Right Hand Drive : UK Supplied : Original Registration Number : Chassis Number AM300/3/1421 : Engine Number DBA1043
One of Only 462 Motorcars Produced: Concours Restored
The DB 2/4 Mk III (normally known as the Mk III, even at the time of its introduction) was a sports car hand-built and sold by Aston Martin from 1957 through to 1959. It was an evolution of the DB2/4 Mk II and retained the earlier car's W.O. Bentley-designed, Lagonda 2.9L straight-6 engine, redesigned by Tadek Marek.
Changes included a grille similar to the company's racing DB3S, a new instrument panel, and for the first time ever on an Aston, disc brakes. The hydraulically operated clutch was new as well, and an optional Laycock-de Normanville overdrive attached to the 4-speed gearbox became standard after the first 100 cars. Worm-and-sector steering and a live axle rear end were also carried forward from previous models.
The standard DBA engine model with twin SU carburettors produced 162hp, though an optional dual-exhaust system (a claimed 16 bhp increase) raised this to a reputed 178hp. Thus equipped, the car could reach 60 mph in 9.3 seconds and hit 120 mph.
Our car was manufactured in January 1958 and was commissioned to be built by A.D. Hindley Esq. of Burnley in Lancashire. A highly documented and substantial historical chassis file accompanies the car to include the detailed documented maintenance history from May 1958 to the present day.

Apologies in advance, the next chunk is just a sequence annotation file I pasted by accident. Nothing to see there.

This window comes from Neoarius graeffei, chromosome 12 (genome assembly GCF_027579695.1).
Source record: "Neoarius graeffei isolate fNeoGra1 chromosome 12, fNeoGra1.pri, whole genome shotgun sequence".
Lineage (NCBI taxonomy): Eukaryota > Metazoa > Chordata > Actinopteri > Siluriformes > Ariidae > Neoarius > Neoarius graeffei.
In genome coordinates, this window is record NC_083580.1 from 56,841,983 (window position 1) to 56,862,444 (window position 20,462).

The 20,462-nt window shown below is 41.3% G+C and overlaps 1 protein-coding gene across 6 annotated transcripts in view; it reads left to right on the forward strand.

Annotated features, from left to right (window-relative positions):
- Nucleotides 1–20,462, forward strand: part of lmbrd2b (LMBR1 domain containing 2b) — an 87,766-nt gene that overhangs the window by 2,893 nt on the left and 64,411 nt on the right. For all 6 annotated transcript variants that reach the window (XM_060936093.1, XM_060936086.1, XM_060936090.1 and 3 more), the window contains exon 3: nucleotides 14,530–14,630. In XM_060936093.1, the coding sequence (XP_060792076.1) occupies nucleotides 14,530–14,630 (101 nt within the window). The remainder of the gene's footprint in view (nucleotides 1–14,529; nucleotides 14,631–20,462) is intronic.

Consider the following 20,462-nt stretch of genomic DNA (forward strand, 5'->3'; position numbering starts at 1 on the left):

In 2008, Trinity Engineering embarked on a 100 - point restoration for the current recorded keeper, Warren John Jenkins. The engine was upgraded and converted to unleaded, transmission upgraded to a 5-speed all-synchromesh, electric power steering, modified suspension and uprated brakes. Since then, marque specialists, Pugsley & Lewis have maintained the DB MK 3 that included a report, recent full service, tune and underbody detail. In 2016 the DB MK 3 secured 3rd place in the AMOC concour only dropping points due to the driving enhancing modifications fitted to the car.
These cars provided the basis for Aston’s brilliant racing successes culminating in the 1959 World Sports Car Championship. Though marque connoisseurs have always appreciated them, the regard for the DB Mark III has risen significantly in recent years. Its stature in today’s market is supported by its technical sophistication, excellent performance and eligibility for many of today’s most desirable vintage motoring events.